To my surprise, McElmurray’s account of growing up with a deeply troubled mother and struggling to find her identity struck a deep chord with me—though not, as you might expect, because my life story mirrored hers in any way. My own mother was a fine, nurturing parent, I’ve always had a pretty strong sense of self, and I’ve never had a baby, much less given one up for adoption. It was the writer’s voice that got to me, her lyrical yet fierce voice, and her powerful depiction of the way confusion and pain can get all tangled up with love, especially when we’re young. She used the particulars of her own story in the service of a much larger truth. As I said in my review, she trained “a laser-like focus on mundane details and fleeting exchanges in order to illuminate big mysteries that defeat direct examination.”
Of course, I have always been aware that good fiction gets at deep truth through story, and I don’t know why McElmurray was the writer who finally got it through my head that memoir can do the same thing. Perhaps it was the strength of her witness. There’s nothing brash about Surrendered Child, but there is palpable courage in it. McElmurray writes as a vulnerable person exploring her own experience, not packaging it for a reader’s consumption. And yet her narrative does feel like an offering: This is what happened. This is what I remember. I share it as an act of faith in what’s human between us.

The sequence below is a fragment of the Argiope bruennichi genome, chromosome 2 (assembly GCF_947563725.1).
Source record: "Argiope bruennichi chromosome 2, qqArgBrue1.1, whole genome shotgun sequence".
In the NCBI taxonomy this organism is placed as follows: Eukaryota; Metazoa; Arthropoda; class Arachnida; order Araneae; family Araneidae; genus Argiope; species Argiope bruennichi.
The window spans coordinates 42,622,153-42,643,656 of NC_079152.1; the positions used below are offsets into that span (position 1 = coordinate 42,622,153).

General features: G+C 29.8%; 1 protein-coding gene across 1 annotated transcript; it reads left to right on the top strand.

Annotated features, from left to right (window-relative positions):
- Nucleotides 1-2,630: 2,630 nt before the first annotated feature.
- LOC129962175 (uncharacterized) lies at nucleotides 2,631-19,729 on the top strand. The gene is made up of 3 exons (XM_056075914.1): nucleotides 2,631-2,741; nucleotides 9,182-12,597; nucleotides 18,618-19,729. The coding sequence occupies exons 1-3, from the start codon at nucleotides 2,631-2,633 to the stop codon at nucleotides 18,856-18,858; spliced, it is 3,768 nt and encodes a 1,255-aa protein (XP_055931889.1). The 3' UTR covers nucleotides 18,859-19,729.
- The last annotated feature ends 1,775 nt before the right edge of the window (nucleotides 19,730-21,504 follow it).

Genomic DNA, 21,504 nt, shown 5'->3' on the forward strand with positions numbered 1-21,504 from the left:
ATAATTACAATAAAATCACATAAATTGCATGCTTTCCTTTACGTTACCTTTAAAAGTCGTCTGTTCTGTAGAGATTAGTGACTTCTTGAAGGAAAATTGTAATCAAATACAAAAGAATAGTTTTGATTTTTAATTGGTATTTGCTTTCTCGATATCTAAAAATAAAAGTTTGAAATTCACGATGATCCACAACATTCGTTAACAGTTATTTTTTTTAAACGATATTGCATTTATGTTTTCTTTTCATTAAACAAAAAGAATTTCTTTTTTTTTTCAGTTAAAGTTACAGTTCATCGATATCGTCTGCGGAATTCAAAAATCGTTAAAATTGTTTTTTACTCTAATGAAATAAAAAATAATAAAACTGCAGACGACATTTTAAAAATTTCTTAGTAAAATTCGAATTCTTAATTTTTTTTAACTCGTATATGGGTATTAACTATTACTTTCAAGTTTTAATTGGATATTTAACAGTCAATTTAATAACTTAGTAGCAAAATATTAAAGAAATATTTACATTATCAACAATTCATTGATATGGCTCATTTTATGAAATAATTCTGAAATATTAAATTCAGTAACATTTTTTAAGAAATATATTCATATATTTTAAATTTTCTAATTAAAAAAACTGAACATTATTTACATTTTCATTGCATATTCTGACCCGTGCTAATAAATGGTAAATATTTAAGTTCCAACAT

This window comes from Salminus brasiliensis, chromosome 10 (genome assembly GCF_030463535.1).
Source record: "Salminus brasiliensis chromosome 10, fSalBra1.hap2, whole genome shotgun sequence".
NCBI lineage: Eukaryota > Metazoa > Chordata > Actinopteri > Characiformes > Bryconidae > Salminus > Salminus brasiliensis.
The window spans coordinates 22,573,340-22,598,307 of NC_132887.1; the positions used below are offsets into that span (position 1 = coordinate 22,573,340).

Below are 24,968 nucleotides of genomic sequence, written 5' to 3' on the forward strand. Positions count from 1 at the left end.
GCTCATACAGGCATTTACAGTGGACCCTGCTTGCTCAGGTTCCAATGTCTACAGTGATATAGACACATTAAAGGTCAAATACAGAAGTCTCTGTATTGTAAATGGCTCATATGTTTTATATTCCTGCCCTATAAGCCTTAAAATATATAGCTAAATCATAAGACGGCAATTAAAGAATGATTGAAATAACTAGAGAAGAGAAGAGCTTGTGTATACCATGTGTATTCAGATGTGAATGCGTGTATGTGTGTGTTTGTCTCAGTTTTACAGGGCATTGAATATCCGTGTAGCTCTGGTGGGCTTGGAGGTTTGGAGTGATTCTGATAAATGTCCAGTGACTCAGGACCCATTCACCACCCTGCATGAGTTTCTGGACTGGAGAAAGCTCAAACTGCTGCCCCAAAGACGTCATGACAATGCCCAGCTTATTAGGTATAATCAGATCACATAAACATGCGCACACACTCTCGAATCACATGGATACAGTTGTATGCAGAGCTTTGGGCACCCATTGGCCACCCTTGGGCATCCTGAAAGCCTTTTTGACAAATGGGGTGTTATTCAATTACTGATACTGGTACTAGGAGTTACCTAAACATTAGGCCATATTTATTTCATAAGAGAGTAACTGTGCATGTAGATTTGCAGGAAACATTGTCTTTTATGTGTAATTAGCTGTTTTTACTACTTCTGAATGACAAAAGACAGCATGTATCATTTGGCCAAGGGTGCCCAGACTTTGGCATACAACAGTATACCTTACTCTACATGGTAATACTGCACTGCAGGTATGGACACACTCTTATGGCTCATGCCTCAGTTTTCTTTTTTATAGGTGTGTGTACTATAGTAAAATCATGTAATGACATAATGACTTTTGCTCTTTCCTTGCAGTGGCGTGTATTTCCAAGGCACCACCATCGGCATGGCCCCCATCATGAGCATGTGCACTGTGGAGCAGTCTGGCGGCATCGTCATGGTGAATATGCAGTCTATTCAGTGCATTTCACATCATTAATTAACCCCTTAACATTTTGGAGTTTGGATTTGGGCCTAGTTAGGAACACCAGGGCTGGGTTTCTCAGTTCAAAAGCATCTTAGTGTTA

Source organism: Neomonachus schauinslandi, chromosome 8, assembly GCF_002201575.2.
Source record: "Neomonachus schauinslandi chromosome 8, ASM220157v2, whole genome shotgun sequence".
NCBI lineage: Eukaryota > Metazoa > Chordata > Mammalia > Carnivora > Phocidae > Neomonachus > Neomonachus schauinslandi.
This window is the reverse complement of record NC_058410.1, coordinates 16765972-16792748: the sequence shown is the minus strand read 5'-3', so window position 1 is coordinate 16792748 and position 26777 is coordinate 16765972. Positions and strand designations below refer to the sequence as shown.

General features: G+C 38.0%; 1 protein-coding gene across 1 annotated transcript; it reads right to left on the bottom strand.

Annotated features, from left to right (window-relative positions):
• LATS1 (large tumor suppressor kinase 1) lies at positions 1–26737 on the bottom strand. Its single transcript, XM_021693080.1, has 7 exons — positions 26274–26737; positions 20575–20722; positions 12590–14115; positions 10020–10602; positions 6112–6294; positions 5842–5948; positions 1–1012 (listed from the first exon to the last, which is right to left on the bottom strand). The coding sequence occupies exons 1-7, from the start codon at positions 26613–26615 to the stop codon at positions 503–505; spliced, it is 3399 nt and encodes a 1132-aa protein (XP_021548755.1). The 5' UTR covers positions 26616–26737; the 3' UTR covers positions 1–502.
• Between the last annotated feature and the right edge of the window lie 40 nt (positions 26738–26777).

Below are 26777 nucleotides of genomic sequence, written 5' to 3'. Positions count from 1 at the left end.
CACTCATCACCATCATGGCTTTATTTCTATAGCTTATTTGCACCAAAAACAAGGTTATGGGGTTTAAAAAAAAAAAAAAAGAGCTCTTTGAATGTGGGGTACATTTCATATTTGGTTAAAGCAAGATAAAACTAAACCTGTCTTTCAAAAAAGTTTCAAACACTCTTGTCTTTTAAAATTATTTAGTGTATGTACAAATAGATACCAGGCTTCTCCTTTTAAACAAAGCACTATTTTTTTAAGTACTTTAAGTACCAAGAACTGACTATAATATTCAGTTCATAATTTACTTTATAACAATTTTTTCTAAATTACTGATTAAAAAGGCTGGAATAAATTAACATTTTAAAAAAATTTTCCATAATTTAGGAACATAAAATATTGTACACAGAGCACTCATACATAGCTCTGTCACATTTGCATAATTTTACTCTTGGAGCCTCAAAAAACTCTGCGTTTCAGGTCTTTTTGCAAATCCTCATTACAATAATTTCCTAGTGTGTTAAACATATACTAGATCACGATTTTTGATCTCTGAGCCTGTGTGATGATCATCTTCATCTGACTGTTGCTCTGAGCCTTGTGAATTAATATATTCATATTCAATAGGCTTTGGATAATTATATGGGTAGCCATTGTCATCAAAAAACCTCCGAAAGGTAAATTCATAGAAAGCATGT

I couldn’t tell you how many memoirs I’ve read since 2004—one or two a year, at least. Probably more. And no, they haven’t all been wonderful. A few have awakened my old skepticism. I’m particularly wary of the ones that seemed designed to inspire or enlighten. Please, dear writer, tell me your story. Don’t tell me how to feel about your story.
But the good ones have certainly outnumbered the not-so-good, and they have each given me the same sense of shared humanity with the writer that I experienced with Surrendered Child. If I survey a few recent favorites—Screening Room by Alan Lightman, Hold Still by Sally Mann, Fire Shut Up In My Bones by Charles Blow, and We Are All Shipwrecks by Kelly Grey Carlisle—I find that, again, common experience is not the ground of my communion with the stories. Those writers’ lives are nothing like mine. It’s their generosity and courage that enthrall me, and their willingness to let me in on their struggle to find some truth behind the chaos of living.
All this reading of memoirs has, perhaps inevitably, led me to some tentative attempts at the genre, and of course this puts me in a very large crowd. Literary magazines and bookstore shelves are overflowing with personal pasts. Most of my students at the Porch Writers’ Collective are interested in mining their own lives, and there are scores of books and online courses for aspiring memoirists. Everybody, it seems, wants to write her story. And while my enduring inner skeptic sees a strain of narcissism in it all, my more generous self welcomes it as sign that we still have some faith in each other and in the beauty of our shared existence.
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For Maria’s beautiful review of We Are All Shipwrecks, published in the Nashville Scene on January 4, 2018, click here. Maria serves as Managing Editor of Chapter16.org and teaches writing classes at The Porch.